Tuesday, January 15, 2008

Jack of Ravens - Mark Chadbourn

Suspension of disbelief is a tricky thing. As a die-hard genre geek, I'd say I'm pretty good at it, but every now and again I come across a book that I just can't believe. It's not necessarily the implausibility of the setting, or the plot-driven actions of the characters - these are certainly problems, but I can name plenty of books that contain these flaws and that can still get me hooked. It's just something intangibly... missing. Jack of Ravens lost me right from the word go; I tried very hard to hoist my disbelief up again, but it stayed resolutely grounded. The whole thing just seemed ridiculous. Maybe this is how non-fantasy readers feel all the time?

The book opens with the ludicrous contrivance that first killed my disbelief: Jack Churchill, archaeologist from our time, suddenly finds himself in the middle of a battle in Iron Age Cornwall, lacking his memories but armed with a glowing blue sword. He kills a giant (leading everyone to call him "Jack, Giantkiller", which annoyingly never lost that extraneous comma), then finds he is the leader of the Brothers and Sisters of the Dragon, who have the power of Existence, and protect humanity from the gods and other supernatural nasties. Then he's whisked off to Faerie, then back to Roman Britain, where his new team has to fight the Army of the Ten Billion Spiders... if this was all written as Conan-like cheese, it would have been a lot more fun, but it takes itself entirely too seriously, and is full of miserable people with raven-black hair pining for their lost loves, and suchlike. Yawn yawn yawn.

By the time the self-confessed deus ex machina turned up a third of the way through, I was thoroughly bored; I tried a few more times to continue, in case I'd just been in the wrong frame of mind first time round, but barely made it to the halfway point. The Large Amount of Unnecessary Capitalisation just added to the dreary pompousness of it all; the book was in danger of defenestration every time a character said something like "But who is this Fragile Creature?". I didn't care about the characters and their boring save-the-world quest; I didn't even find any of the historical stuff interesting. Chadbourn did try to make the locations sound exotic, with all kinds of fairy-tale tweaks and dark inventiveness, but the writing was so dry and bloodless that even that couldn't hold my attention. As usual, with crap January reads, this was a Christmas-money impulse-buy; maybe one day I'll learn to be a bit more discriminating in the New Year sales...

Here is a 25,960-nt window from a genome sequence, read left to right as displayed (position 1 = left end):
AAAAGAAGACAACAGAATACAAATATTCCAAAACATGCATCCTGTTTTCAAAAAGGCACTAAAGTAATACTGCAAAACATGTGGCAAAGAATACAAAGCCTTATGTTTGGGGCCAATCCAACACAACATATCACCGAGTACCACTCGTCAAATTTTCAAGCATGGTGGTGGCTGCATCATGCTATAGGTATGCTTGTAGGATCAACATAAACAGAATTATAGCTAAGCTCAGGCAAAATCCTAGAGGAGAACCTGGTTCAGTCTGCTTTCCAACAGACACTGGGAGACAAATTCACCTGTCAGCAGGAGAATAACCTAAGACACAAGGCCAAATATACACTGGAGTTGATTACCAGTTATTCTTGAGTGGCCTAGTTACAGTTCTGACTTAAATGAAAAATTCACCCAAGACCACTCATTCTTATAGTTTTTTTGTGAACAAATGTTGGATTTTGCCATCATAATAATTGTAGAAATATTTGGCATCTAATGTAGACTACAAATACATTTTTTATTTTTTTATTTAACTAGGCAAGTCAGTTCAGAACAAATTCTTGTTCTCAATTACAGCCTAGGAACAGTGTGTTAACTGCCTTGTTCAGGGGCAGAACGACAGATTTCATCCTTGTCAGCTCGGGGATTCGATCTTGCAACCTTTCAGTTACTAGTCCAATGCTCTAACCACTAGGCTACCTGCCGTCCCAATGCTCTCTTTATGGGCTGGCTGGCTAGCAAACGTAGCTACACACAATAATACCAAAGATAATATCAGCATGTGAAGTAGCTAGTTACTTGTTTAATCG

Blogger Gav's Studio said...

This comment has been removed by the author.

10:47 pm  
Blogger Gav's Studio said...

Oh dear, not a good start.

Though maybe, from your reaction to the opening, it's not the best place to begin.

Really it's the seventh book based in Chadbourn's retold mythology, which coincidently I made a post about recently. From what I understand it does draw on that history.

I hope you'll try World's End from the Age of Misrule.


10:52 pm  
Blogger Alice said...

Ah, that would explain why it all started so suddenly. Honestly, if you're going to publish the seventh book in a series, at least tell that to your readers, cos no-one wants to start a series halfway through.

You do give him a much better writeup than I did, but it's not likely I'll be picking up any more Chadbourn books in the near future; this one was just too off-putting.

11:12 am  
Blogger gav(NextRead) said...

I know each of the cycles are separate and they're branded as such but I'm surprised they don't play up the links a lot more - especially as JoR brings back characters from the first series.

They've just announced a brand new book by Chadbourn unrelated to JoR and it's not out until next year. Fantasy Book Critic has all the details. :D

10:04 pm  

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